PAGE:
Bi-State's always whining about not having enough money to do what needs to be done. It's a decent defense when talking about the provincial warlords in Jeff City who don't funnel enough funds to urban mass transit -- just $3.9 million last fiscal year out of a $145 million Bi-State budget.
More money could mean more runs on busy routes, improved signage at bus stops, better-maintained equipment and new transfer centers to simplify life for passengers. But it's clear that Bi-State's problem is not as simple as a lack of cash; it also has a terminal lack of urgency. One prime example is that for six years Bi-State has had access to $5.9 million in federal funds to build a much-needed garage at the North Hanley MetroLink park-and-ride lot, yet next to nothing has been done to start pouring concrete.
Federal funding was approved for the 2,200-car garage in 1995, and the project was expected to be completed by 1998. Local sales-tax revenue was going to be tapped for 20 percent of the cost, and the company operating the garage was going to finance 30 percent of the total $11.2 million price tag. The proposed garage, at 4401 N. Hanley Rd. at Interstate 70, was also meant for travelers who could park there and take MetroLink to the airport. The surface parking lot at the North Hanley station is packed every weekday -- and some nights and weekends, too, for Cardinals, Blues and Rams games. A garage seemed like a good idea then, and it seems like a good idea now.
Les Sterman, executive director of the East-West Gateway Coordinating Council, is less than pleased with Bi-State's glacial pace. "It shouldn't take six years to build a garage," Sterman says. "Obviously it will take more than six years, because it's not clear the garage is anywhere close to being built."
A Sept. 14 deadline for proposals for the site has been set. The University of Missouri-St. Louis and an affiliate of Marriott Hotel Corp. together are proposing to construct a hotel and conference center, along with a garage that would also be used for MetroLink riders. That plan, which would likely delay the much-needed North Hanley garage again, has some wondering about the role of Betty Van Uum, a member of the Bi-State Board of Commissioners since 1994 and special assistant to UM-St. Louis Chancellor Blanche Touhill.
Van Uum says she hasn't tried to delay construction of the North Hanley garage or pushed the UM-St. Louis option. "Oh, I don't think so. I've been an enthusiast for it since I heard it was coming," she says of the North Hanley garage. "When it became clear that UMSL was going to be involved in it, I stopped taking part in any of the Bi-State conversations about it because I knew I would be working on the UMSL part of it. I had no part in the Bi-State decisions."
Tina Votaw, division director for real estate and development at Bi-State, says the agency is looking for a "broader vision" than just a garage: "Those folks who do development every day do possess that broader vision and do have the resources to deliver. That's not something that we have historically been able to do."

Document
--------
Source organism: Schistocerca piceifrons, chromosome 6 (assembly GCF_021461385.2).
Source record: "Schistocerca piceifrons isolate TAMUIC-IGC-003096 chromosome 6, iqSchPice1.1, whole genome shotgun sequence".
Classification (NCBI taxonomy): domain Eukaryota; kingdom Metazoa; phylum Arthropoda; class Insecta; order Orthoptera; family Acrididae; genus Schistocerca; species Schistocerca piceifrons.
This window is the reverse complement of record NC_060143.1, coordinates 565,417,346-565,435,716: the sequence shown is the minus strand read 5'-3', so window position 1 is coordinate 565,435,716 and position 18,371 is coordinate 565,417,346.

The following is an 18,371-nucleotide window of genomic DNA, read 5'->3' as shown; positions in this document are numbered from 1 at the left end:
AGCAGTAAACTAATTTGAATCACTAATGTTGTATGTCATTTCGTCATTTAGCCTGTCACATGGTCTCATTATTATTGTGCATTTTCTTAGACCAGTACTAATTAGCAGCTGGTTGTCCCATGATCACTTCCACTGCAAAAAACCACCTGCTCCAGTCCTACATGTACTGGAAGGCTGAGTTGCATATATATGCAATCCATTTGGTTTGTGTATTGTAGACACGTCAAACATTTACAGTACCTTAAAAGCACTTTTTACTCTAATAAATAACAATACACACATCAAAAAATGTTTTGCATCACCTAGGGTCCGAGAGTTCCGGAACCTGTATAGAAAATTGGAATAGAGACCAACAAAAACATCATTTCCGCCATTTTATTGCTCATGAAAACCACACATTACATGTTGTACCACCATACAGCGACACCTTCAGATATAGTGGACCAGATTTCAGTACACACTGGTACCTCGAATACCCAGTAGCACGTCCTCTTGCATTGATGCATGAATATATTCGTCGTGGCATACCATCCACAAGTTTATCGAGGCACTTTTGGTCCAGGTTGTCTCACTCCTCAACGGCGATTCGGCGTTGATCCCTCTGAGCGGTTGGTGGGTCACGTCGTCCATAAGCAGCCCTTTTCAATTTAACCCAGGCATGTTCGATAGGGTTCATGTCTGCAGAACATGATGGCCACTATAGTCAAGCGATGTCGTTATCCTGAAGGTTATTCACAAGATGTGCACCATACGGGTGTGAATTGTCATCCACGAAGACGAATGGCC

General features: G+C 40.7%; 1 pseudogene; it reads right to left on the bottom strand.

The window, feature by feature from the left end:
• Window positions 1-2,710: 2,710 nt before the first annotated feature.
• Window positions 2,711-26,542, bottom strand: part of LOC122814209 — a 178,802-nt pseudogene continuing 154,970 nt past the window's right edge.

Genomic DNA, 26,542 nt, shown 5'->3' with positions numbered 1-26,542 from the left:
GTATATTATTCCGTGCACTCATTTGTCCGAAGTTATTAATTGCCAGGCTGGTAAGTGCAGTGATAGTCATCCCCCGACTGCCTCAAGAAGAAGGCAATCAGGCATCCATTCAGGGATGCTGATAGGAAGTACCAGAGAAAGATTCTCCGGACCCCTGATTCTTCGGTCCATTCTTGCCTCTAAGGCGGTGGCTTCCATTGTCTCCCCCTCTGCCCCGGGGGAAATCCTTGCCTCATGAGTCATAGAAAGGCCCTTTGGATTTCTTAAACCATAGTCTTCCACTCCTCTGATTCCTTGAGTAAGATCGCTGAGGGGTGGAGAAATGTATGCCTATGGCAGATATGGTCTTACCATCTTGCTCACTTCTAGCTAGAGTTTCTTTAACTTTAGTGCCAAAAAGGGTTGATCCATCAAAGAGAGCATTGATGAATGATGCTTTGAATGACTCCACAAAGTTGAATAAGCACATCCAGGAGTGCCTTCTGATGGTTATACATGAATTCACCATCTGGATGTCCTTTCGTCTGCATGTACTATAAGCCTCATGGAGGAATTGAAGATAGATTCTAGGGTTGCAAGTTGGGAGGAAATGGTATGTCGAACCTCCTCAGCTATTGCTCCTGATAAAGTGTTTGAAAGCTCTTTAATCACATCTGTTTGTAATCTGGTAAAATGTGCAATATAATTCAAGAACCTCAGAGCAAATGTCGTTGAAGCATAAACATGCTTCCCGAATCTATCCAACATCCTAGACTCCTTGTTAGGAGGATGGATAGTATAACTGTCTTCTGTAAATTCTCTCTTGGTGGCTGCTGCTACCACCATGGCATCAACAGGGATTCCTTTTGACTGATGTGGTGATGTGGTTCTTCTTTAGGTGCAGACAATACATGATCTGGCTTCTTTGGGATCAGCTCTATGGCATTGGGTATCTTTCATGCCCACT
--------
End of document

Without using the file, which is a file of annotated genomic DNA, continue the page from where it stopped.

Van Uum tap-dances around criticizing Bi-State. "These multijurisdictional kind of projects take a really long time to get done," she says. "The vision was a very ambitious vision for the agency, which has had relatively little development experience, although it has a 50-year charter of suggesting it should be doing exactly this."
Part of what miffed Sterman, whose agency is the spigot through which federal dollars flow to tranist-related projects, is an Aug. 10 St. Louis Business Journal article that suggested the development proposal was being floated because federal dollars had recently become available. "I was shocked by the statement because it was clearly not true," Sterman says. "If in fact the issue is trying to develop a suitable plan to be consistent with what UMSL is doing and it's taken six years to do that, then that's what they ought to be saying, not that federal money wasn't available."
Nothing much has changed in the last six years other than that the park-and-ride lot is full more often and Bi-State's ridership overall is down more than a million riders. The agency's current $7 million shortfall has led to service cuts.
"We tried to be responsive in '95. There was a clear need. The ridership was there. We've had so many people turned away from that parking lot," Sterman says. "It's disappointing that Bi-State couldn't meet its commitment to open the garage by '98."
While the developers -- and UM-St. Louis -- fiddles, Rome burns.
An April 1995 Bi-State estimate stated that the proposed North Hanley garage would lead to a daily net gain of 1,833 MetroLink riders. Doing some fuzzy math with an assumption of $2.50 per rider per round trip, that would mean $895,500 in annual revenues to Bi-State. OK, it's not that simple, but Bi-State's inertia, whether or not it was intentionally inflicted for UM-St. Louis' benefit, cost the mass-transit system big bucks. And the people who wait longer for a bus or breathe more carbon monoxide because of traffic, those are the folks paying the price.
"Bi-State was trying to accommodate development interests, trying to accommodate UMSL, and, unfortunately, didn't accommodate its customers," Sterman says. "Essentially Bi-State is turning people away because of the lack of capacity at that parking lot."